Having resigned from the Federation Survey Service rather than face a court-martial for losing his ship in a mutiny (see The Big Black Mark), John Grimes finds himself stuck on the Planet Botany Bay and in urgent need of employment. His saviour comes in the form of the lofty Baroness Michelle d'Estang and her ship the Far Traveller. Built of gold and designed to be a rich woman's plaything the ship is piloted and run by an advanced computer known as Big Sister. And thus while Grimes might be the human Master (in so far as the ship's insurer is concerned), its Big Sister who rules the roost.
'Take one thoroughly spoiled, fabulously wealthy El Doradan baroness, one solid gold spaceyacht complete with almost human pilot-computer, one piratical space tramp captain, add the accident-prone John Grimes, late of the Federation Survey Service, stir and mix thoroughly-and the things that happen shouldn't happen to a Morrovian dog!' (1977 Hale edition).
A Rim Worlds story based around the adventures of Derek Calver, The Rim of Space sees Chandler's hero determined to join the Rim Runners in their exploration of desolate planets. He joins the crew of Lorn Lady and sets forth for Mellise, a planet inhabited by intelligent amphibians. He later visits Groller, where the natives have just qualified as humanoids; Stree, with its tea-loving lizards; and Tharn, the home of a pre-industrial civilization.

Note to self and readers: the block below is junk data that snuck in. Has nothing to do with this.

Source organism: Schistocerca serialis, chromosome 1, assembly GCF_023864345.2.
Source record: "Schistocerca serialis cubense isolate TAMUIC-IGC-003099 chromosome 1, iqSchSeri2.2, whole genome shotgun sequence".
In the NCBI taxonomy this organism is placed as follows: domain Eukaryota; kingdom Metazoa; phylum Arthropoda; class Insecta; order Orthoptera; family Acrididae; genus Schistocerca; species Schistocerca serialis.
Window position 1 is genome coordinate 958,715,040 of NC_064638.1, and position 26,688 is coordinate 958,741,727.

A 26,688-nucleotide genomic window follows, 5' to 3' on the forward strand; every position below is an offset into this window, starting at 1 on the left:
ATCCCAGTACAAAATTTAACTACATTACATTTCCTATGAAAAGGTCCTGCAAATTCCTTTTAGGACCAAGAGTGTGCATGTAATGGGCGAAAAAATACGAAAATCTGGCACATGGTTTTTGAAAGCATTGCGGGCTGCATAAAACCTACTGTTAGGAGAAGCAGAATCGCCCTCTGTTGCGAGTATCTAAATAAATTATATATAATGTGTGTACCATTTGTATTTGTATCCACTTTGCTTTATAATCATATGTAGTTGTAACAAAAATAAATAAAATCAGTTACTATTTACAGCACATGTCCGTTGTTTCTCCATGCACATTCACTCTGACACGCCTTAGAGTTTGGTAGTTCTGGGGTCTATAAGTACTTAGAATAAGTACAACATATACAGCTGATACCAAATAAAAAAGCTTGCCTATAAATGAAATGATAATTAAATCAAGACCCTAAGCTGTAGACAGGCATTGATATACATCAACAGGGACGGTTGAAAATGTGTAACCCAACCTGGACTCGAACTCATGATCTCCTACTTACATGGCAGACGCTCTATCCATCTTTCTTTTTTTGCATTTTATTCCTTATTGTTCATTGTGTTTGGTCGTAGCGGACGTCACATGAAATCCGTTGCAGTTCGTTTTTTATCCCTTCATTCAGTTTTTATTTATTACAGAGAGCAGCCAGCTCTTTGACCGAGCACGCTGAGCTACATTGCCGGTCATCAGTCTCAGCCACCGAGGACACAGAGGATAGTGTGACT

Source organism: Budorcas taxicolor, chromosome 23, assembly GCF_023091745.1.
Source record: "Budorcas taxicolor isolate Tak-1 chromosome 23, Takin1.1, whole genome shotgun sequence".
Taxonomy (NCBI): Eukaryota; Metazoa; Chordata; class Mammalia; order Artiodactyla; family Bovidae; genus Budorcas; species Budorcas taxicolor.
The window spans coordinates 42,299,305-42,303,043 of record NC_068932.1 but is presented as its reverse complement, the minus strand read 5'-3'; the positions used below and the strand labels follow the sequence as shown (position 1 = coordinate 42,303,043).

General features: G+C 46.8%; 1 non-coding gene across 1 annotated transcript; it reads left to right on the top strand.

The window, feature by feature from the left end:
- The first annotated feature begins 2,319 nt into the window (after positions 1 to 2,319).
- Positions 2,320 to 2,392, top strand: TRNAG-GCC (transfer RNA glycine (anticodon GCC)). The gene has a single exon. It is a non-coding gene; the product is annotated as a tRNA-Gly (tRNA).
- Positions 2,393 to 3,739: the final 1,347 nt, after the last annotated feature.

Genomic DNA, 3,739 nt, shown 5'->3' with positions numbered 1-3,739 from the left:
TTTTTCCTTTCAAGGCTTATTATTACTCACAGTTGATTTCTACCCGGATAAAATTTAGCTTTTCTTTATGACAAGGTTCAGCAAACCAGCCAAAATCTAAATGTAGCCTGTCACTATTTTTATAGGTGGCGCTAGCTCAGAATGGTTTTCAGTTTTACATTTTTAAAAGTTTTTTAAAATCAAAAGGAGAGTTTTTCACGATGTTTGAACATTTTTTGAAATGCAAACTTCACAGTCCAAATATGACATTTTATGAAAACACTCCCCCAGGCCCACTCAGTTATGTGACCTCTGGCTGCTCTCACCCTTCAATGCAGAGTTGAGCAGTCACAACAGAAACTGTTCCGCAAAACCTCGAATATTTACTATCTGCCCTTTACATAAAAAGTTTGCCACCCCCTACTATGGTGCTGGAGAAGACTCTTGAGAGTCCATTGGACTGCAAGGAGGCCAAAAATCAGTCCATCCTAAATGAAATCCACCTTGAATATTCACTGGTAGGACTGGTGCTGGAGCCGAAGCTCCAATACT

'Commander John Grimes, Federation Survey Service, should have been happy but he was not.' Although recently promoted, much to his surprise, Grimes finds himself consigned once again to being captain of a non-war ship. It doesn't help that his new vessel, Discovery (another Census ship) is a badly neglected rust-bucket. Worse still is the crew - a bunch of malcontents comprising the worse the Survey Service has to offer.